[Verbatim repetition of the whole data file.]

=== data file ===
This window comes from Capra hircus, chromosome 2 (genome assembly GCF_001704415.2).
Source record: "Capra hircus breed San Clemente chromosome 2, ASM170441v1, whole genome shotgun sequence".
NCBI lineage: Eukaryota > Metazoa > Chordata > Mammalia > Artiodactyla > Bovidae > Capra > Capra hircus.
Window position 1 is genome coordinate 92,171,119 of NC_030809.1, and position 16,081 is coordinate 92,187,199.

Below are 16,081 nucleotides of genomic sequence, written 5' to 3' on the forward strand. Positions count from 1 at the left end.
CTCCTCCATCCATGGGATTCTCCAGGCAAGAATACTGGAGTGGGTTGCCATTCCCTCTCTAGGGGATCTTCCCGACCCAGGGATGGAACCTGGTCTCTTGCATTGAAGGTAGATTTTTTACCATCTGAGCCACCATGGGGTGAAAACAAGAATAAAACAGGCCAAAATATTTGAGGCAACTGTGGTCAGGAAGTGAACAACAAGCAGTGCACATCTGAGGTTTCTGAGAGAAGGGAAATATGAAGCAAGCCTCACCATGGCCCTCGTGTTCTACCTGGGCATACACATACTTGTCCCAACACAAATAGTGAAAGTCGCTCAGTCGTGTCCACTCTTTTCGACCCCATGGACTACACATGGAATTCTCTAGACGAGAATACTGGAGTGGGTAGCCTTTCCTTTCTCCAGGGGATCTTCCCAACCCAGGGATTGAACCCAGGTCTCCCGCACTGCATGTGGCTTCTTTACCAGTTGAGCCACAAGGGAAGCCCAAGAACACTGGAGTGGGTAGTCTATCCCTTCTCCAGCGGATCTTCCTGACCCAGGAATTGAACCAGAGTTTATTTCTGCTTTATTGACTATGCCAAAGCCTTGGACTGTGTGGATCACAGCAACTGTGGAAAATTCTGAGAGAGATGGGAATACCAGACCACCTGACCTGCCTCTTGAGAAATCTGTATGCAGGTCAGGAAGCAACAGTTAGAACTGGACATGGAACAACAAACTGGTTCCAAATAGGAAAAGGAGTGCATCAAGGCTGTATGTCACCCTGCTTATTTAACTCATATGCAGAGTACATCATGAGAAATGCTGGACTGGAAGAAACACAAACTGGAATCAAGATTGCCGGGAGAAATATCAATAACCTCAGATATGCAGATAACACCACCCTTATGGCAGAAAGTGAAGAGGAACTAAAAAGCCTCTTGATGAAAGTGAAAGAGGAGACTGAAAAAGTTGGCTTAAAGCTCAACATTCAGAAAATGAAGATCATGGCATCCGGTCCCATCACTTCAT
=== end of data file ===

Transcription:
This window comes from Capra hircus, chromosome 2 (genome assembly GCF_001704415.2).
Source record: "Capra hircus breed San Clemente chromosome 2, ASM170441v1, whole genome shotgun sequence".
NCBI lineage: Eukaryota > Metazoa > Chordata > Mammalia > Artiodactyla > Bovidae > Capra > Capra hircus.
Window position 1 is genome coordinate 92,171,119 of NC_030809.1, and position 16,081 is coordinate 92,187,199.

Below are 16,081 nucleotides of genomic sequence, written 5' to 3' on the forward strand. Positions count from 1 at the left end.
CTCCTCCATCCATGGGATTCTCCAGGCAAGAATACTGGAGTGGGTTGCCATTCCCTCTCTAGGGGATCTTCCCGACCCAGGGATGGAACCTGGTCTCTTGCATTGAAGGTAGATTTTTTACCATCTGAGCCACCATGGGGTGAAAACAAGAATAAAACAGGCCAAAATATTTGAGGCAACTGTGGTCAGGAAGTGAACAACAAGCAGTGCACATCTGAGGTTTCTGAGAGAAGGGAAATATGAAGCAAGCCTCACCATGGCCCTCGTGTTCTACCTGGGCATACACATACTTGTCCCAACACAAATAGTGAAAGTCGCTCAGTCGTGTCCACTCTTTTCGACCCCATGGACTACACATGGAATTCTCTAGACGAGAATACTGGAGTGGGTAGCCTTTCCTTTCTCCAGGGGATCTTCCCAACCCAGGGATTGAACCCAGGTCTCCCGCACTGCATGTGGCTTCTTTACCAGTTGAGCCACAAGGGAAGCCCAAGAACACTGGAGTGGGTAGTCTATCCCTTCTCCAGCGGATCTTCCTGACCCAGGAATTGAACCAGAGTTTATTTCTGCTTTATTGACTATGCCAAAGCCTTGGACTGTGTGGATCACAGCAACTGTGGAAAATTCTGAGAGAGATGGGAATACCAGACCACCTGACCTGCCTCTTGAGAAATCTGTATGCAGGTCAGGAAGCAACAGTTAGAACTGGACATGGAACAACAAACTGGTTCCAAATAGGAAAAGGAGTGCATCAAGGCTGTATGTCACCCTGCTTATTTAACTCATATGCAGAGTACATCATGAGAAATGCTGGACTGGAAGAAACACAAACTGGAATCAAGATTGCCGGGAGAAATATCAATAACCTCAGATATGCAGATAACACCACCCTTATGGCAGAAAGTGAAGAGGAACTAAAAAGCCTCTTGATGAAAGTGAAAGAGGAGACTGAAAAAGTTGGCTTAAAGCTCAACATTCAGAAAATGAAGATCATGGCATCCGGTCCCATCACTTCAT